After a spate of escapes and violent episodes at two juvenile detention facilities last year, Louisiana began housing minors in the old death row of the state’s largest maximum-security adult prison. Officials called the move safe, temporary and rehabilitative. On Friday, a federal judge ordered the teens to be removed from the Louisiana State Penitentiary at Angola by Sept. 15, finding that their constitutional rights had been violated through the prison’s repeated use of solitary confinement, mace and handcuffs, as well as the lack of educational and mental health resources. The ruling by U.S. District Judge Shelly Dick came after the American Civil Liberties Union and other advocates filed an emergency motion detailing two teens’ experiences at Angola — a facility built on the site of a former slave plantation that became known as “the bloodiest prison in the South,” reports the Washington Post. The teenagers, identified as Charles C. and Daniel D., said the combination of a lack of air conditioning during a severe heat wave and days-long stretches in solitary confinement devastated their mental health.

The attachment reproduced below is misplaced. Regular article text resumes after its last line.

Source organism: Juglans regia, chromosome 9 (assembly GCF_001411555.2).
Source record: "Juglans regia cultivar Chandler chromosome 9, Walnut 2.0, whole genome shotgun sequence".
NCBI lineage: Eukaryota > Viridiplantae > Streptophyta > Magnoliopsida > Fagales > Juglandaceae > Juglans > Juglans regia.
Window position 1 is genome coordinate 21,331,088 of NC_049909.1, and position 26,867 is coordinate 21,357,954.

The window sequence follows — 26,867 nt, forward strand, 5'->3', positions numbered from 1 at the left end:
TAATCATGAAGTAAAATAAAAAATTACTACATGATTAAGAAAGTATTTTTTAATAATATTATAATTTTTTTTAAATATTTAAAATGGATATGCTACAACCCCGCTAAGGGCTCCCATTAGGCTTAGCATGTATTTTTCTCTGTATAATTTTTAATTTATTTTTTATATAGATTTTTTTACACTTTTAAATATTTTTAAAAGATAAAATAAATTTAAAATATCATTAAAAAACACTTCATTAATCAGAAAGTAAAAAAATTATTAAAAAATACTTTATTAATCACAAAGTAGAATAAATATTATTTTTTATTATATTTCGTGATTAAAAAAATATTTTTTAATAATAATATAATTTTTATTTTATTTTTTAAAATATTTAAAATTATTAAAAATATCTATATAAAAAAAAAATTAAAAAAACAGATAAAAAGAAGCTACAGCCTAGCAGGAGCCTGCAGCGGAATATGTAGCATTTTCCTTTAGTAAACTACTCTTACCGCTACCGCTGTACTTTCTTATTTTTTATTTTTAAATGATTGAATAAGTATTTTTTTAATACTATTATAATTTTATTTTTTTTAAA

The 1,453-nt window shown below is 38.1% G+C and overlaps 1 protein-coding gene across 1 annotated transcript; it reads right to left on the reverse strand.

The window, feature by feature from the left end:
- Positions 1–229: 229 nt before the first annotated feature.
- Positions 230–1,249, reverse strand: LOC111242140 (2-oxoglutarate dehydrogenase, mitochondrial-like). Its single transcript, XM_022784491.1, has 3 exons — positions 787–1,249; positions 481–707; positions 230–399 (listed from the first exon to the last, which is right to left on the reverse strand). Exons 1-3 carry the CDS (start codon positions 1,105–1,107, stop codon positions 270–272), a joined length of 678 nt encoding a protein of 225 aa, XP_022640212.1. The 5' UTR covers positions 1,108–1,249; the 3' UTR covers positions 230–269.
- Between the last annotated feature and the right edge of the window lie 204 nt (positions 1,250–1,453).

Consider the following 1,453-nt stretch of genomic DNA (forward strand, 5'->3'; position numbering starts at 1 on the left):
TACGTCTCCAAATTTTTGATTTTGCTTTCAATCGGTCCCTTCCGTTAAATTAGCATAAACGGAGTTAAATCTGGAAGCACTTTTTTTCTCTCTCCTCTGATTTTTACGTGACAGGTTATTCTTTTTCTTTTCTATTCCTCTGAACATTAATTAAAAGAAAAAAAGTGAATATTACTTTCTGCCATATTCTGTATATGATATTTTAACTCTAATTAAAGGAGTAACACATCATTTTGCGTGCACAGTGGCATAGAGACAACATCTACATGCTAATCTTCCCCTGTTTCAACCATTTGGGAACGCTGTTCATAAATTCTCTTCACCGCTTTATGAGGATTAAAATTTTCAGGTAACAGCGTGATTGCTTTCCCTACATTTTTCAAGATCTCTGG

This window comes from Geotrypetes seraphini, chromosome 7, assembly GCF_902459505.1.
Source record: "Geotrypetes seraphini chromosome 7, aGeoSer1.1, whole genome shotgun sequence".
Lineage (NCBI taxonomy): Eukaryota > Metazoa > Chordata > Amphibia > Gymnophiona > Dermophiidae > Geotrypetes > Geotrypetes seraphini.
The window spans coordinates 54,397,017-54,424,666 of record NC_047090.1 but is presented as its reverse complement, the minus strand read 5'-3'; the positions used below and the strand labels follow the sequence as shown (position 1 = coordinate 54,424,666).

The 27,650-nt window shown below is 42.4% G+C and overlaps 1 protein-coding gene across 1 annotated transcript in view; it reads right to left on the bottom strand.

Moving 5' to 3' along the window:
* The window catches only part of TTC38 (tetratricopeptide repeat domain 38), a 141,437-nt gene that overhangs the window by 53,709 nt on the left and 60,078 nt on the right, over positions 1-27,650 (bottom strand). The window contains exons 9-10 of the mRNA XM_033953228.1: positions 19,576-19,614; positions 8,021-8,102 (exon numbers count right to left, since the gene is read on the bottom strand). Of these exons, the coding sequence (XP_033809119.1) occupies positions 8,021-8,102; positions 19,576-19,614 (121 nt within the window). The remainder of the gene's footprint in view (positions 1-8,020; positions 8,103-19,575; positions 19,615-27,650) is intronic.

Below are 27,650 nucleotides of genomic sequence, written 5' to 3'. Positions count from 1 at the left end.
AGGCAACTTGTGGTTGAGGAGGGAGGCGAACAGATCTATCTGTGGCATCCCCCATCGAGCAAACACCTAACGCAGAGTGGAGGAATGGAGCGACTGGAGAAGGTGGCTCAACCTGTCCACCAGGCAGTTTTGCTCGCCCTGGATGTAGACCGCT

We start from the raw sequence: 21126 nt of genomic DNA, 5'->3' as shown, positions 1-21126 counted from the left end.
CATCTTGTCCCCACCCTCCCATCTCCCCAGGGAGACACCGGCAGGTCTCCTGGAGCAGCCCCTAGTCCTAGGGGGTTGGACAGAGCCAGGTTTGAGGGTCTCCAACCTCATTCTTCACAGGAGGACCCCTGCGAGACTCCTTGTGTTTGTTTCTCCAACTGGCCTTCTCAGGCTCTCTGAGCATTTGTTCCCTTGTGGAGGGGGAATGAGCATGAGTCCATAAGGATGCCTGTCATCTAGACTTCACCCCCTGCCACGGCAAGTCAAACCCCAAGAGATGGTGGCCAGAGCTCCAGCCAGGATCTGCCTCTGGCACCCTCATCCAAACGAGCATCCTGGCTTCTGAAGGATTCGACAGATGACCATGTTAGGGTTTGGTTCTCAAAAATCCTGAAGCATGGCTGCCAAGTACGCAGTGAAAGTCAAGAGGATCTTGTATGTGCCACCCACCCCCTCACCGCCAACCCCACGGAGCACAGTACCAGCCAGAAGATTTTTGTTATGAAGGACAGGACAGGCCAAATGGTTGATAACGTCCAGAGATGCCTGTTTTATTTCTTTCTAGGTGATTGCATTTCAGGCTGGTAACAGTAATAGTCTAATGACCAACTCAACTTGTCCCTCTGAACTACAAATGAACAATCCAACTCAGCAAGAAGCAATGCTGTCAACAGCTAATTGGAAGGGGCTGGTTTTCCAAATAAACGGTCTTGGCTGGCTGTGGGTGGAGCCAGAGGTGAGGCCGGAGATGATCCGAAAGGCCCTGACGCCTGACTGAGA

“We are relieved the judge decided to release children from Angola,” said Antonio Travis of the advocacy group Families and Friends of Louisiana’s Incarcerated Children. “This decision is long overdue and it’s shameful that it has taken a lawsuit and federal intervention to try to make the Governor and [the Office of Juvenile Justice] do the right thing for our kids.” The state said it had "taken extraordinary measures to ensure the temporary West Feliciana Facility complies with state and federal law requiring the youth to continue receiving education classes, have suitable living conditions, and be completely separated from any adult inmates.” The saga began in August 2022, when the ACLU, the Southern Poverty Law Center and civil rights attorneys sued Gov. John Bel Edwards and Louisiana’s Office of Juvenile Justice over the plan to temporarily transfer minors to Angola.